I ran into trouble with Squid’s huge log files. By default the log outputs are set to the lowest level in the config file. So, obviously the issue was that they were just getting bigger and bigger unchecked. Running a search found me an FAQ on Squid’s log files.
Turns out I needed to run a cron job. Whatever that was. A bit more reading and it turns out that cron is similar to Windows’ task scheduler. So you can get your system to run jobs using a table file. Ubuntu’s how-to showed me what needed to be done and using the info in the Squid related FAQ, I was able to populate the file easily enough.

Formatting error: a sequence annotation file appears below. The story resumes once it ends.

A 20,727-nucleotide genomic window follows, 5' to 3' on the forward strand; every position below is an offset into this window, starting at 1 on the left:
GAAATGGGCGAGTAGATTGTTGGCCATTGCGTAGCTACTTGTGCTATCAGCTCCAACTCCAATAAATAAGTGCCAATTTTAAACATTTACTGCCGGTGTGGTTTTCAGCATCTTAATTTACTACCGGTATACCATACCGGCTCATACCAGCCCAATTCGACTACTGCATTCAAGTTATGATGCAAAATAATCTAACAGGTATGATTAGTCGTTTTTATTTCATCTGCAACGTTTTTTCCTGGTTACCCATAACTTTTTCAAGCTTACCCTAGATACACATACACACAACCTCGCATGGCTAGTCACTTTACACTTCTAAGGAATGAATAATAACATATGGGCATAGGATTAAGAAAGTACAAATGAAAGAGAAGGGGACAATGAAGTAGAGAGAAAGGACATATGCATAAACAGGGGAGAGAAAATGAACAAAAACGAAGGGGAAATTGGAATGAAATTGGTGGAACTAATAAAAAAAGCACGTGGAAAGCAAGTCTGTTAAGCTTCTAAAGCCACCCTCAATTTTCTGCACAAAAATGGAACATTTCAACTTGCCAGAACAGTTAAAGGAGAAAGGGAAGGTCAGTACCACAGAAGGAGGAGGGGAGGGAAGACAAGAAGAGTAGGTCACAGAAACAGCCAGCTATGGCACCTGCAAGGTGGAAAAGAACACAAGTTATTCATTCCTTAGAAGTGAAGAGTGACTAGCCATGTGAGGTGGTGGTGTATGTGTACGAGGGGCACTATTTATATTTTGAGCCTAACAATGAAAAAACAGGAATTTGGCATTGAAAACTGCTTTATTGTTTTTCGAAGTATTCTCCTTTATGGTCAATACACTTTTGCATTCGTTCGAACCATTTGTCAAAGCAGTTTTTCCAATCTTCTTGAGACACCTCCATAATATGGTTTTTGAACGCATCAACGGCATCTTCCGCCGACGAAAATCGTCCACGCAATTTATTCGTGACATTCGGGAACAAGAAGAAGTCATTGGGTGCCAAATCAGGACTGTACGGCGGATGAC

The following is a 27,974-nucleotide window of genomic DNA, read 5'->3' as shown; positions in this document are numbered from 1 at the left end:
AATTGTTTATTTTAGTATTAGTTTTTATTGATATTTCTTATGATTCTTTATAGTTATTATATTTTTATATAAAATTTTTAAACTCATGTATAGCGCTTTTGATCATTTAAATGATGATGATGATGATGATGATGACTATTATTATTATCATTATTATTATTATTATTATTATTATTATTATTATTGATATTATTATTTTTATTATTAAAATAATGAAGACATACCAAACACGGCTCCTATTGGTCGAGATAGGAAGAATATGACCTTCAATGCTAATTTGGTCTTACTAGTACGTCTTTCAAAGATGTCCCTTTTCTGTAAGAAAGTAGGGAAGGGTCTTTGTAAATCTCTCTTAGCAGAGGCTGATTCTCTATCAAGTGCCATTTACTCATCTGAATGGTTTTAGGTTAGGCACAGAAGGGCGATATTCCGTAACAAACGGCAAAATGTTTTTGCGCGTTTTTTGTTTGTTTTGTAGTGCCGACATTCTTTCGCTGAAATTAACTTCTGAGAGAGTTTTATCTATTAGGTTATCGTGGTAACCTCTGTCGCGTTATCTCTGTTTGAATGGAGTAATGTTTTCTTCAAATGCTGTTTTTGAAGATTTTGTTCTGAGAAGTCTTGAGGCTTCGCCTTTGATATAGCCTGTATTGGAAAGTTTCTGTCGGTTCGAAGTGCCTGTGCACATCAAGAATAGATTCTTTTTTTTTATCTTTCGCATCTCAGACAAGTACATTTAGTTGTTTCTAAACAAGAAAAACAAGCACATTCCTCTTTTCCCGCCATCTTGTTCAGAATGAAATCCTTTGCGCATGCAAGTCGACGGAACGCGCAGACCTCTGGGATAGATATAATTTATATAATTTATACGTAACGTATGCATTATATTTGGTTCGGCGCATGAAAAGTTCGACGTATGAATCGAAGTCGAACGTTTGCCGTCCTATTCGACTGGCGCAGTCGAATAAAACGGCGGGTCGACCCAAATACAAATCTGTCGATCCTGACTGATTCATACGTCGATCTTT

sudo crontab -e
The above command caused a prompt for choice of editor. I chose nano. At the bottom of the file, I appended the entry as follows:
0 0 * * * /usr/sbin/squid -k rotate
This means that under the root user, squid will be involved with the parameters “-k rotate” which should do the trick. I found that all the apps I’d installed on Ubuntu seemed to be in the /usr/sbin directory.